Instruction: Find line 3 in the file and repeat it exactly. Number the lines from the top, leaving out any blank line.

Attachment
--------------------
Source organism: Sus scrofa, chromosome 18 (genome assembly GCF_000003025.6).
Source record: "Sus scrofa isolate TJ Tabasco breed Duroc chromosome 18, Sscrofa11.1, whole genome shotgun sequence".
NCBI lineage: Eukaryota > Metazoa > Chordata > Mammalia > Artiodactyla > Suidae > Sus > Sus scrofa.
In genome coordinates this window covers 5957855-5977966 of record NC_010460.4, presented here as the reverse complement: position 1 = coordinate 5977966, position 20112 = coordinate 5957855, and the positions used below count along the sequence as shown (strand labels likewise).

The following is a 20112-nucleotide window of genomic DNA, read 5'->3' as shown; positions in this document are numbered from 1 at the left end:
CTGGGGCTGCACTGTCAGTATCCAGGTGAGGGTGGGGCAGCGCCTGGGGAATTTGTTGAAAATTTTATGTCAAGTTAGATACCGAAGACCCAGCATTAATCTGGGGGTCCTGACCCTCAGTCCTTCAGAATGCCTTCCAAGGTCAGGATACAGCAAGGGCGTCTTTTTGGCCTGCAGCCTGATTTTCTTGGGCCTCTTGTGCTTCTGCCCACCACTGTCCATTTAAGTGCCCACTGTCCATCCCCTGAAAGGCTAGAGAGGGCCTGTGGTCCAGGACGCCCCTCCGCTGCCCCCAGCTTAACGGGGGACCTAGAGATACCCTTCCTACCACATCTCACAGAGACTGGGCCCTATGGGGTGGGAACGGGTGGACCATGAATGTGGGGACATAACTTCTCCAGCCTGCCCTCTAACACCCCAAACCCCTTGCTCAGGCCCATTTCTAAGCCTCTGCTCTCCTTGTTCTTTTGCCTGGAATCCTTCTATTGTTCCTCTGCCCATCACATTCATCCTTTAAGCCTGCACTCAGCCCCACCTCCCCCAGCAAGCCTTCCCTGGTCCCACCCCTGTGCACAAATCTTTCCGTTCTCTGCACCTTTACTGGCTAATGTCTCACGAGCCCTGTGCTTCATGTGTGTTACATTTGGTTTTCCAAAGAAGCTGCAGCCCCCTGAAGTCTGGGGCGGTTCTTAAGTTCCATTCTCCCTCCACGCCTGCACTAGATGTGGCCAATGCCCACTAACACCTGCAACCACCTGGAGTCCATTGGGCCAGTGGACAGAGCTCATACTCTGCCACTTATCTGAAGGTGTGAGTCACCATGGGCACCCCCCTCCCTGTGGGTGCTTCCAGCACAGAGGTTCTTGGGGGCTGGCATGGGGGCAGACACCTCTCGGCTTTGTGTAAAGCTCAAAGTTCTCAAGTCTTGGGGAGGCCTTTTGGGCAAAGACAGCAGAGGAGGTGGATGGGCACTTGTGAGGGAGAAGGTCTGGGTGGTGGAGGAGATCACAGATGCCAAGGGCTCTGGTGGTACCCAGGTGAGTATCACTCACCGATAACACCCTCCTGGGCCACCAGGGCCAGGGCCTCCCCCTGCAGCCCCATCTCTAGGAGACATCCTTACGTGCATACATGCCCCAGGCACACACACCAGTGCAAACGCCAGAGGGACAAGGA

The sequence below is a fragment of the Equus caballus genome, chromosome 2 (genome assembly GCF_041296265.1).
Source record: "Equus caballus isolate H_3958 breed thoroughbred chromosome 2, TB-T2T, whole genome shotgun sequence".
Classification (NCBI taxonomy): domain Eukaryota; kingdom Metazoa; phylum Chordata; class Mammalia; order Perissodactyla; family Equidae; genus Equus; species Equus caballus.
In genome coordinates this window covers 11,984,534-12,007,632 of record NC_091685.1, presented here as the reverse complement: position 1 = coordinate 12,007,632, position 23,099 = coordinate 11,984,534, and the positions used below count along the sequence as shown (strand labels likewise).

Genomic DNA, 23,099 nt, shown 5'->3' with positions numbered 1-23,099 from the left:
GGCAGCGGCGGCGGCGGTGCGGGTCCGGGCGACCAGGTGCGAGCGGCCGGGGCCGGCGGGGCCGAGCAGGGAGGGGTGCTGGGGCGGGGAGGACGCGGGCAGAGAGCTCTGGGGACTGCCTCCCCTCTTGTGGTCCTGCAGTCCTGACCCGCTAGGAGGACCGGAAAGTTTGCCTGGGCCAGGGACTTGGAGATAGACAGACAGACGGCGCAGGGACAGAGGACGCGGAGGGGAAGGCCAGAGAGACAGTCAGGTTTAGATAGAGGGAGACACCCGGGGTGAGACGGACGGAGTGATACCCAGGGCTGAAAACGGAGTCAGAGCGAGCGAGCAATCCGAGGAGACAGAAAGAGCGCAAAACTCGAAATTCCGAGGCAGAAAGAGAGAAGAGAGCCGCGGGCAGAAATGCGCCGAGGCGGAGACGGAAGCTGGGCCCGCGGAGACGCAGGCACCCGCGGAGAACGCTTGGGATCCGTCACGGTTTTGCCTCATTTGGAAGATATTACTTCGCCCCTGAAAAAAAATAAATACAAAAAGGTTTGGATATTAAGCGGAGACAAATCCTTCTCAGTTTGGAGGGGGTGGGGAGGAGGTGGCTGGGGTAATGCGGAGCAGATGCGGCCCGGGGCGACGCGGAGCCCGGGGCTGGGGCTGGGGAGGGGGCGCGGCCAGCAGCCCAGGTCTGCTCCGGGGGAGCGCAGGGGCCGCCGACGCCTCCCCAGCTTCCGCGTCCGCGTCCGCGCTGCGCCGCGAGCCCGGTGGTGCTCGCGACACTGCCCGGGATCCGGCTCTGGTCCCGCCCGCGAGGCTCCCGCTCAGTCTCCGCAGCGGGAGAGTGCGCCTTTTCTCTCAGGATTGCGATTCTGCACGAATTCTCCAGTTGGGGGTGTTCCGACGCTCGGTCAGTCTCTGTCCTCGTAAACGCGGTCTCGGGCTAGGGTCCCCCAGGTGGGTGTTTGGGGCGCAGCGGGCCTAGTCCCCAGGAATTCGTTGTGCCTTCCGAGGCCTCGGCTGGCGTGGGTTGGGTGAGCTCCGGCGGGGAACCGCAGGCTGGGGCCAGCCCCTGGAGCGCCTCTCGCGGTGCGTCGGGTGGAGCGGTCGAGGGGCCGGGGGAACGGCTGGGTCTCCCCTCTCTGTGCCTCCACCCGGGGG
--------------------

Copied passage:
NCBI lineage: Eukaryota > Metazoa > Chordata > Mammalia > Artiodactyla > Suidae > Sus > Sus scrofa.